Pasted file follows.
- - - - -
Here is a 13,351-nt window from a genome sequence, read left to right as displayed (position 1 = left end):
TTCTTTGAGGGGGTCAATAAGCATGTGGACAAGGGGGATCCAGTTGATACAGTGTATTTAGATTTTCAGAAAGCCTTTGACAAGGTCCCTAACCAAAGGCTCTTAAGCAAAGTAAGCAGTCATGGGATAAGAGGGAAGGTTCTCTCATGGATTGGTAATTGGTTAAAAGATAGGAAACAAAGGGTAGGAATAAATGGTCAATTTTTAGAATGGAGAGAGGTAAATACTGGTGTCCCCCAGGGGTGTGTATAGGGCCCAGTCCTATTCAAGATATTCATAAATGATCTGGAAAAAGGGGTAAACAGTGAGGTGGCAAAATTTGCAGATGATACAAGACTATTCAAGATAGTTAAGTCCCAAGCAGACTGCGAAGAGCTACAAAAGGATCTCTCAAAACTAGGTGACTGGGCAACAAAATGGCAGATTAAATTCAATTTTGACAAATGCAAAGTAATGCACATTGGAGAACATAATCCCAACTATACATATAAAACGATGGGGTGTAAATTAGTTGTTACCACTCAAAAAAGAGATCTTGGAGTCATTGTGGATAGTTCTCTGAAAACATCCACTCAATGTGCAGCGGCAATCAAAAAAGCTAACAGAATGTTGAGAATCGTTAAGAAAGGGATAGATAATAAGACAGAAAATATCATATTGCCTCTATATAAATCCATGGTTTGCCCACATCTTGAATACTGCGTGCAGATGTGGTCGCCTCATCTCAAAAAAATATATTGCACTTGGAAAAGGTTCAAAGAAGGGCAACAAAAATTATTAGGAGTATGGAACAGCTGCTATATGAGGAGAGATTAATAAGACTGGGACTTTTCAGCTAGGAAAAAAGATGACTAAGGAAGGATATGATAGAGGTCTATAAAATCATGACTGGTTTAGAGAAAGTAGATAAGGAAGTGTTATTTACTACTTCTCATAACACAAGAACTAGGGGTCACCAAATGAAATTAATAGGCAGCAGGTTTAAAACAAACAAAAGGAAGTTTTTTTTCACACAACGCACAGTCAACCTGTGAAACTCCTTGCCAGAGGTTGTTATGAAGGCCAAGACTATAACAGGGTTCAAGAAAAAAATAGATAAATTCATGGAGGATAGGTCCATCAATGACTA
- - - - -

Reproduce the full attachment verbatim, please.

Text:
Here is a 13,351-nt window from a genome sequence, read left to right as displayed (position 1 = left end):
TTCTTTGAGGGGGTCAATAAGCATGTGGACAAGGGGGATCCAGTTGATACAGTGTATTTAGATTTTCAGAAAGCCTTTGACAAGGTCCCTAACCAAAGGCTCTTAAGCAAAGTAAGCAGTCATGGGATAAGAGGGAAGGTTCTCTCATGGATTGGTAATTGGTTAAAAGATAGGAAACAAAGGGTAGGAATAAATGGTCAATTTTTAGAATGGAGAGAGGTAAATACTGGTGTCCCCCAGGGGTGTGTATAGGGCCCAGTCCTATTCAAGATATTCATAAATGATCTGGAAAAAGGGGTAAACAGTGAGGTGGCAAAATTTGCAGATGATACAAGACTATTCAAGATAGTTAAGTCCCAAGCAGACTGCGAAGAGCTACAAAAGGATCTCTCAAAACTAGGTGACTGGGCAACAAAATGGCAGATTAAATTCAATTTTGACAAATGCAAAGTAATGCACATTGGAGAACATAATCCCAACTATACATATAAAACGATGGGGTGTAAATTAGTTGTTACCACTCAAAAAAGAGATCTTGGAGTCATTGTGGATAGTTCTCTGAAAACATCCACTCAATGTGCAGCGGCAATCAAAAAAGCTAACAGAATGTTGAGAATCGTTAAGAAAGGGATAGATAATAAGACAGAAAATATCATATTGCCTCTATATAAATCCATGGTTTGCCCACATCTTGAATACTGCGTGCAGATGTGGTCGCCTCATCTCAAAAAAATATATTGCACTTGGAAAAGGTTCAAAGAAGGGCAACAAAAATTATTAGGAGTATGGAACAGCTGCTATATGAGGAGAGATTAATAAGACTGGGACTTTTCAGCTAGGAAAAAAGATGACTAAGGAAGGATATGATAGAGGTCTATAAAATCATGACTGGTTTAGAGAAAGTAGATAAGGAAGTGTTATTTACTACTTCTCATAACACAAGAACTAGGGGTCACCAAATGAAATTAATAGGCAGCAGGTTTAAAACAAACAAAAGGAAGTTTTTTTTCACACAACGCACAGTCAACCTGTGAAACTCCTTGCCAGAGGTTGTTATGAAGGCCAAGACTATAACAGGGTTCAAGAAAAAAATAGATAAATTCATGGAGGATAGGTCCATCAATGACTA